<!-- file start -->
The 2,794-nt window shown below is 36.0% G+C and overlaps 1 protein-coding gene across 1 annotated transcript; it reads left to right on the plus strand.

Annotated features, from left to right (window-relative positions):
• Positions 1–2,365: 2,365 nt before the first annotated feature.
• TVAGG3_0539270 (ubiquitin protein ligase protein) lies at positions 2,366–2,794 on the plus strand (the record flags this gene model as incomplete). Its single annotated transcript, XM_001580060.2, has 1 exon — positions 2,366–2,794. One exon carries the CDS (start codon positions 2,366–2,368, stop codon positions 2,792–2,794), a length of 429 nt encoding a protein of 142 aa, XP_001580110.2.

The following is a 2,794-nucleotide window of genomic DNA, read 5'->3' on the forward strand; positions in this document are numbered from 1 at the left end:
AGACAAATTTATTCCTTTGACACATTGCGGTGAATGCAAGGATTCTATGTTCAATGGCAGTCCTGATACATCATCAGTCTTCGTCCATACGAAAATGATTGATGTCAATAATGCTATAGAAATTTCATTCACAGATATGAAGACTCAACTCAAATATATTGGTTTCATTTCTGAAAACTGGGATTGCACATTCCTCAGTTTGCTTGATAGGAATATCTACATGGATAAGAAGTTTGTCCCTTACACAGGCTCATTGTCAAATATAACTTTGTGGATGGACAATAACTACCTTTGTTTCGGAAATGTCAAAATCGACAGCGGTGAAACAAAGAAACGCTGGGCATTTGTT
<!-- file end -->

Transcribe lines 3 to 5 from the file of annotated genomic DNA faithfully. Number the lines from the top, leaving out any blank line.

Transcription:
• Positions 1–2,365: 2,365 nt before the first annotated feature.
• TVAGG3_0539270 (ubiquitin protein ligase protein) lies at positions 2,366–2,794 on the plus strand (the record flags this gene model as incomplete). Its single annotated transcript, XM_001580060.2, has 1 exon — positions 2,366–2,794. One exon carries the CDS (start codon positions 2,366–2,368, stop codon positions 2,792–2,794), a length of 429 nt encoding a protein of 142 aa, XP_001580110.2.

The following is a 2,794-nucleotide window of genomic DNA, read 5'->3' on the forward strand; positions in this document are numbered from 1 at the left end: